On Whistler and Peacocks

One of my favorite art stories is about James McNeil Whistler and his work on the Peacock Room.  An interior designer was working on a room in the house of Frederick Leyland when he consulted Whistler, who had a large painting hanging in the room.  Whistler gave his opinion that the red embellishments on the walls clashed somewhat with his painting, and offered to help retouch the walls with some yellow accents.  Jeckyll agreed to that and another minor change, left Whistler to it, and returned to his home in another city.

And then of course, Whistler suddenly realized that what the room really needed was a coating of gold leaf and some peacock decorations.  He was a bit vague with the owner of the house about his changes, telling him only how wonderful they were, and asking that he not return home until he was done working.  Then he had some parties and invited the press over to have a look.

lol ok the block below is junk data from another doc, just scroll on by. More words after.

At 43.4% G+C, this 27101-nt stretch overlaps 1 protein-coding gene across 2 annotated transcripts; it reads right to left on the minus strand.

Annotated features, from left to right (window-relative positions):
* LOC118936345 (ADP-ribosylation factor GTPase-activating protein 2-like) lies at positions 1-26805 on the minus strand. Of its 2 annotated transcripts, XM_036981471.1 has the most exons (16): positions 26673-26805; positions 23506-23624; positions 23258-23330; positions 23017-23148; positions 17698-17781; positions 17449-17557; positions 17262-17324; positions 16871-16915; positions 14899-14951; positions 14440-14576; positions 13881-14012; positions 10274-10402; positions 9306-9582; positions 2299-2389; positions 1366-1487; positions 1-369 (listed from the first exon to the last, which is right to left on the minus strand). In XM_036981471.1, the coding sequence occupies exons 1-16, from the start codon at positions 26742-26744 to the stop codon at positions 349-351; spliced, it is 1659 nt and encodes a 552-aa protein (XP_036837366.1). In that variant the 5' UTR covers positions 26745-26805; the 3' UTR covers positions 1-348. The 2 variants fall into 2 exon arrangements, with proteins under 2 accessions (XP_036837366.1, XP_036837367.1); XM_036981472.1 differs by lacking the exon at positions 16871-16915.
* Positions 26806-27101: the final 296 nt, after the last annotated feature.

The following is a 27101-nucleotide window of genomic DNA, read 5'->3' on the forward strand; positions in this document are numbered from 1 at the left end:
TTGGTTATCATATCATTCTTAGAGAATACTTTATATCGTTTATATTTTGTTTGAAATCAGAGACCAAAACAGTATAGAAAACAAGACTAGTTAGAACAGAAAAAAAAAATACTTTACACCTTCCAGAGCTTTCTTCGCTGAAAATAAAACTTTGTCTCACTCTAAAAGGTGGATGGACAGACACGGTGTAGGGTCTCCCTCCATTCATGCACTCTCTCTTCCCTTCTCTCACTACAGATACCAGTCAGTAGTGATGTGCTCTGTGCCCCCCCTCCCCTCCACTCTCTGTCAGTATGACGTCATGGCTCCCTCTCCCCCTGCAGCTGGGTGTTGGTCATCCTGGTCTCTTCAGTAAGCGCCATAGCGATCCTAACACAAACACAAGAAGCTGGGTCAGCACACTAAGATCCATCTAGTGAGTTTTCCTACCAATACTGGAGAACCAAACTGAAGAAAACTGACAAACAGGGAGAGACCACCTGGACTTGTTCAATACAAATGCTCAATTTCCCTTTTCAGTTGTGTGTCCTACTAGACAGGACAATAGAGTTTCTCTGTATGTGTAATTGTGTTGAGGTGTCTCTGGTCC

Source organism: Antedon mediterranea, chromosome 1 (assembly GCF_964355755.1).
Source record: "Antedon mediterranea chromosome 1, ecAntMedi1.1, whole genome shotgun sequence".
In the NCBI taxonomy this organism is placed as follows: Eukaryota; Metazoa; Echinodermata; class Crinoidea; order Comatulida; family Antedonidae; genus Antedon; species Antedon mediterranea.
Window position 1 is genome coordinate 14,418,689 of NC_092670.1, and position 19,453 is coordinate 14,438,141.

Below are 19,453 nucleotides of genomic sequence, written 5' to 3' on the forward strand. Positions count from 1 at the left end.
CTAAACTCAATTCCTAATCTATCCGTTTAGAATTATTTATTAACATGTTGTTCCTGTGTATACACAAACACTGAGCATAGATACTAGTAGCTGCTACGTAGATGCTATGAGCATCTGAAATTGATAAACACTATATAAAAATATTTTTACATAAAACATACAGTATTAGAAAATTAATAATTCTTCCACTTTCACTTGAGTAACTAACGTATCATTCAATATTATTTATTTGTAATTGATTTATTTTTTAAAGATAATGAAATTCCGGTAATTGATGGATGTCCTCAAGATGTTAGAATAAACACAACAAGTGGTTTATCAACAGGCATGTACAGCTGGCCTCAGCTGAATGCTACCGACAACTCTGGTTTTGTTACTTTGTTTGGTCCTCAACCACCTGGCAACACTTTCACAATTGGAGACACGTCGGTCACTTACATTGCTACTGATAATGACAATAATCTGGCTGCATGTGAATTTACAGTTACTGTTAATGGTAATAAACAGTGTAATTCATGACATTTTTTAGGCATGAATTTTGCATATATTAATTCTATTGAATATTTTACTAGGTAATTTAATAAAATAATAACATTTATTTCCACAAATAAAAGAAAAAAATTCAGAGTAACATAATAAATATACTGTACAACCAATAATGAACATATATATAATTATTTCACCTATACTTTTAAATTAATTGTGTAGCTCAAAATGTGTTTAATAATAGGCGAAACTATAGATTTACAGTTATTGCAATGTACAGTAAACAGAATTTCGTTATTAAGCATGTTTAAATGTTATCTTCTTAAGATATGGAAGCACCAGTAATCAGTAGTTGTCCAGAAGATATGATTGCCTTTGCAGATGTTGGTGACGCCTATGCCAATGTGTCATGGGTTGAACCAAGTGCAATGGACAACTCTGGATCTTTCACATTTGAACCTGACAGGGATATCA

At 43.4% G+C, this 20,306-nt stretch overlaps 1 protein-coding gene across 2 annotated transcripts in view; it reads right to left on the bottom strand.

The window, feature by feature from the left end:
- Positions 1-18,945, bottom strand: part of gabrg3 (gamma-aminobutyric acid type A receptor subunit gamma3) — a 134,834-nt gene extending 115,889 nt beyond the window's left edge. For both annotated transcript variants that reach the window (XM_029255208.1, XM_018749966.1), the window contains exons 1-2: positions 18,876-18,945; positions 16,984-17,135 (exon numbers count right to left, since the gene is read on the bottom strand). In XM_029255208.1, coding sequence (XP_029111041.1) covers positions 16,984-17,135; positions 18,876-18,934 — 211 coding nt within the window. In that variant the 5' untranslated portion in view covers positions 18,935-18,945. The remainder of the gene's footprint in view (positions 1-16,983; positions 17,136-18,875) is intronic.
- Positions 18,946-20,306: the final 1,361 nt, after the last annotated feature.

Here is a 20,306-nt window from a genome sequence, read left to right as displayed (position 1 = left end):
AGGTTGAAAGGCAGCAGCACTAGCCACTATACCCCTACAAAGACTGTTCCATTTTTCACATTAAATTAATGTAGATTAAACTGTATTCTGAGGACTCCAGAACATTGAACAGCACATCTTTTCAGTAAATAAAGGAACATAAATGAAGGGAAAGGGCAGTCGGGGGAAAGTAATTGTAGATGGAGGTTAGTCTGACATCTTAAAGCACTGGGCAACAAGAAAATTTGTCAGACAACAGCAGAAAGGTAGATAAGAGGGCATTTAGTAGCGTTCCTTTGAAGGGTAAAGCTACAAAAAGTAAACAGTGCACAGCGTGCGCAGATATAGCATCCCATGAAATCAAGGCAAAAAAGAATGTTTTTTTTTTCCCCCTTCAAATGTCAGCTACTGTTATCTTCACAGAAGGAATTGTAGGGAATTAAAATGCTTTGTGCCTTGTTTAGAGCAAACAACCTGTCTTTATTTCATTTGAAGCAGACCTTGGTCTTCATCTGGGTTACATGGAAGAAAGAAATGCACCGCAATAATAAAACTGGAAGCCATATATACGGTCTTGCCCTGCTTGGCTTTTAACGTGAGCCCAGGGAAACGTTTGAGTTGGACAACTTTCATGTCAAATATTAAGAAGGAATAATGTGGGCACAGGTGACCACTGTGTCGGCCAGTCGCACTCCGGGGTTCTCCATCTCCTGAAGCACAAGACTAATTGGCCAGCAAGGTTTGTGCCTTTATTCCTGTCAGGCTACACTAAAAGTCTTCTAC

Whistler’s painting “The Princess from the Land of Porcelain,” hanging in the Peacock Room.
[Picture is in the public domain; click image for full source info.]

Gold leaf doesn’t come cheap, and when Leyland returned home he refused to pay for changes that he had never okayed.  Although he finally paid Whistler half the amount he had requested, Whistler went ahead and made a few more changes (some peacock blue accents and a couple of angry peacocks and more gold leaf, of course).

You can read the full story here, and if this has made you as big a fan of Whistler as I am, I’d urge you to check out the Peacock Room if you ever find yourself in Washington, DC with some time on your hands- it really is spectacular!  In the meantime, try one of these books to get your Whistler fix or check out the Whistler exhibit  next door at the Carnegie Museum of Art.


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